Creepy themes prevalent in classic romantic literature

Hiya, team!  Happy 2011.  Hope your holidays were excellent.  Mine were rainy.  But I finally finished the bedroom curtains (yay!) and hopefully will blog about that soon.  Didn’t get to tramp the Makarora (gutted!) due to rain.  Also, we’ve finally narrowed down our 2011 tramp to be the Dart-Rees.  I know – I didn’t even mention it on my last post.  However, a little additional research has led us to believe the Dart-Rees will be our best bet for an excellent, not too expensive, not too demanding, not too far away tramp for this year.

The other thing I managed to do over the holidays was a lot of reading.  Yep, my classic literature has been going well (although, Dexter is Delicious and Dead in the Family hardly count as classics.  However, I enjoyed reading them immensely!).  I read Jane Eyre, and recently finished Rebecca.  And let me say, what surprising similarities!  They weren’t exactly the same…  but I would like to highlight some similarities (warning – SPOILERS!).

  • Young English woman marries a very wealthy man over twice her age
  • For both Mr. Rochester and Mr. de Winter, it’s the second marriage
  • Man’s first wife = batshit insane, and the plot devices surround her
  • The man’s huge mansion goes up in flames

You see the similarities.  I suspect there are probably more.  It was a bit odd though, reading them right in a row like that.  I couldn’t help wondering with both books though, being classic romances, what sort of message is being sent to young, impressionable women/girls?  Hold out for a man over twice your age who is wealthy English aristocracy? That can’t be it, can it?  It’s actually a bit creepy.  I mean, if you watch the 2006 version of Jane Eyre, I can see the attraction in Mr. Rochester, but in reality, it’s creepy, he manipulates her emotions, and in the book I picture him as kind of humpbacked or something (I think it’s the barrel chested description given of him).  Sort of, beauty and the beast-ish.  I must quote from this article:

But his Rochester carries with him the unmistakable, intoxicating whiff of sex, and a dark undertow of danger.

Add to that an emotionally-damaged psyche, a tormented sense of responsibility to a crazed, imprisoned wife and what right-thinking woman could possibly resist? Apart from Jane Eyre, it would appear. But she was only 19, so her biological clock wasn’t yet ticking.

Jane Eyre (2006 version)

And people complain Twilight sends a bad message about relationships???  It ain’t a new literary theme, folks.  Sure Edward is obsessive, but Mr. de Winter killed his first wife.  Mr. Rochester secretly locked his first wife up in his house.  And both were much older than the heroine in each story.  Of course, in both cases the author rationalizes the act and I suppose you get the sense of love overcomes all but c’mon, these girls are 19 and 21 years old!  I remember what sort of decisions I made at that age.  I can remember making poor decisions at the age of 25.  In fact, sometimes I still make poor decisions.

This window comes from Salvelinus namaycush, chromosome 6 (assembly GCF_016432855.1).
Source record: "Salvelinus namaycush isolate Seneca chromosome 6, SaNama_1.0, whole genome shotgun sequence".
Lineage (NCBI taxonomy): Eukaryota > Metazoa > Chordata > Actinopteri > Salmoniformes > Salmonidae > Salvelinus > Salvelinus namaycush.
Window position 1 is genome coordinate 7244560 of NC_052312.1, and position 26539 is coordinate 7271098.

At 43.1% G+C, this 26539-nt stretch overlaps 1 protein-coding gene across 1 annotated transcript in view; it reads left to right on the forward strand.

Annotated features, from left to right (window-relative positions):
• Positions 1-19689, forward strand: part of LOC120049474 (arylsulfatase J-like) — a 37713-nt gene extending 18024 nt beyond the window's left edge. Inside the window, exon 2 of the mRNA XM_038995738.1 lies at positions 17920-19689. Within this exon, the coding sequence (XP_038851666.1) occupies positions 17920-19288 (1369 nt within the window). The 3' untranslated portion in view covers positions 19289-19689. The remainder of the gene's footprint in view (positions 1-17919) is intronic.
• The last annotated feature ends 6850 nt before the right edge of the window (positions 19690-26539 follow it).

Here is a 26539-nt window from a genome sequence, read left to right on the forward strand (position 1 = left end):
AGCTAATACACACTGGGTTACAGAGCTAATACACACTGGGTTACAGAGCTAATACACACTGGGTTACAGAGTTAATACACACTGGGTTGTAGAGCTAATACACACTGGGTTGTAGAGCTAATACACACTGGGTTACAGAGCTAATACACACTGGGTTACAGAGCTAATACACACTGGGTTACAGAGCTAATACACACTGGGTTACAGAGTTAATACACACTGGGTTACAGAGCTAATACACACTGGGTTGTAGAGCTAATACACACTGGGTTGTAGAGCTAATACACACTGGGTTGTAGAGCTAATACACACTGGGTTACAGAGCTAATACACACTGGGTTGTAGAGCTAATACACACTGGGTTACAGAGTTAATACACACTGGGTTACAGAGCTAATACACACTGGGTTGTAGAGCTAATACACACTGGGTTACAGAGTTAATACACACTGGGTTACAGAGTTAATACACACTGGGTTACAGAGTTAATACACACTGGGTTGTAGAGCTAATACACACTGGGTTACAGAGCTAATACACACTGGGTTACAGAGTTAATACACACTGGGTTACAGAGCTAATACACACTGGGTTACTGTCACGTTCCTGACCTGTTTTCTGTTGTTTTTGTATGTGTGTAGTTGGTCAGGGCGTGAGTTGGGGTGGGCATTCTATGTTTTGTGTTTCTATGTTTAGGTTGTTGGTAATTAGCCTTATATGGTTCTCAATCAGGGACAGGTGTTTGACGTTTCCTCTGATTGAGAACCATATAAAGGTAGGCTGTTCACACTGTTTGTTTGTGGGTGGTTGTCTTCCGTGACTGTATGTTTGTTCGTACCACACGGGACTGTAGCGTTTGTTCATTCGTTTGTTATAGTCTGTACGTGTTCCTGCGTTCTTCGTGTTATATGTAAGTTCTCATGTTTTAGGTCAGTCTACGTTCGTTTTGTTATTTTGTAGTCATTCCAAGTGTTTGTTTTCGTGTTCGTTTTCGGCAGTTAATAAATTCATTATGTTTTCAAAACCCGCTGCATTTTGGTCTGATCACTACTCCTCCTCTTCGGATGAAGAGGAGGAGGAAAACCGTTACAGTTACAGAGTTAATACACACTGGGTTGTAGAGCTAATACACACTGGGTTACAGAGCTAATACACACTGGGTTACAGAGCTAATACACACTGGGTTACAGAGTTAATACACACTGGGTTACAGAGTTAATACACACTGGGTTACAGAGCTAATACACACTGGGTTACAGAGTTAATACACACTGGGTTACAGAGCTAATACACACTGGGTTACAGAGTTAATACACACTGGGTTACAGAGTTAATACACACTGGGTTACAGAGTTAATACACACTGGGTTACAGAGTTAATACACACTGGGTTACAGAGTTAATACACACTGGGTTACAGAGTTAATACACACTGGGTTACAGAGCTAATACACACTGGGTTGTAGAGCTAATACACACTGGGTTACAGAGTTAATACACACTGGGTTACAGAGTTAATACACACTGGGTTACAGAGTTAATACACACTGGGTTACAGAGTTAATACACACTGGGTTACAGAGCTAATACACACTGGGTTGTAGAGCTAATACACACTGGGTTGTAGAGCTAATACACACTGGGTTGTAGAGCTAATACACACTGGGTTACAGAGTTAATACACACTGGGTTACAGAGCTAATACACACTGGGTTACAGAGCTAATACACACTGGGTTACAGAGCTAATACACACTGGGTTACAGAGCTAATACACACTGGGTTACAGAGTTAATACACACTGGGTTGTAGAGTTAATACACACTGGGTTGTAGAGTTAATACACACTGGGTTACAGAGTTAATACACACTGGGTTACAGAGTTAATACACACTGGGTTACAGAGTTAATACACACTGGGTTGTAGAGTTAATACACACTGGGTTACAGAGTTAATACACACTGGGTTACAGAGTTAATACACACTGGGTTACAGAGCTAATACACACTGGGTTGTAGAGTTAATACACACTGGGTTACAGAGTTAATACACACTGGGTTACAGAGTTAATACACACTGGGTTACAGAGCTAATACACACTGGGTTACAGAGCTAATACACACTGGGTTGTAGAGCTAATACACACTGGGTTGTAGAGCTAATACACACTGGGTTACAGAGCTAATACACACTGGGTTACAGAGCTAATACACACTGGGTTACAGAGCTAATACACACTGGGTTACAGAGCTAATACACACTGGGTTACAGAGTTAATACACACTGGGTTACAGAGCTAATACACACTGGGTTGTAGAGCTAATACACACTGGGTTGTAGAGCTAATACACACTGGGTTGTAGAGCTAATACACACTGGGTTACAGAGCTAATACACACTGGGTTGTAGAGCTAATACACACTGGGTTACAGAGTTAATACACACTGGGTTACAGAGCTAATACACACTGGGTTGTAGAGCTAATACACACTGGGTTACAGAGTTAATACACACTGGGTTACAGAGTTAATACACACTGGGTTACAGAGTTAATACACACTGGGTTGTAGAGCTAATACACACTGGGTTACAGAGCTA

Maybe it’s the appeal of the older man?  I’ll admit I’ve found the occasional older man attractive…  Hugh Jackman (+14 years), Alexander Skarsgard (+7 years), but they’re not old old.  At least, not the same age gap that we are talking about in these books.  To get the same age gap, I’d have to be pining over Kevin Bacon (+25 years), Colin Firth (+23 years), Sean Penn (+23 years) or Antonio Banderas (+23 years).  Okay, maybe those are not good examples…  In fact, all the aforementioned men are reasonably attractive for OLD men.  But still, you get the idea – they are old!  Too old, in my opinion.

I admit the appeal of Eric Northman and he’s a 1000 year old vampire, but he’s also portrayed by Skarsgard who is the youngest on this list, and hottest too, in my humble opinion.  And, well, vampires don’t actually get old, and are usually turned in the prime of their life (between about 18 and 35), etc. etc.

Admit it, if you were at a bar and you saw an extremely rich, 40something man hitting on 19 or 20 year old girls, you would think “ewwwww duchebag.”  I know I would.  So why is this acceptable in literature?  I’ll admit I was sucked into the story of Jane Eyre (if you watch the movie you’ll be seriously deceived about the age gap.  I believe they glossed over that fact a wee bit, in the 2006 version, there are only 13 years difference between the actors portraying our lovers).  I guess it all comes back to the joys of fiction.

Well, at least I can still watch the 1940s Alfred Hitchcock version of Rebecca.  I must say I’m pretty excited, the novel was only written in 1938 and Hitchcock picked it up right away (I can see the appeal for him, really I can).  It’s ranked as one the top 100 movies according to (NZ version of netflix).

Yay for classic literature, eh?


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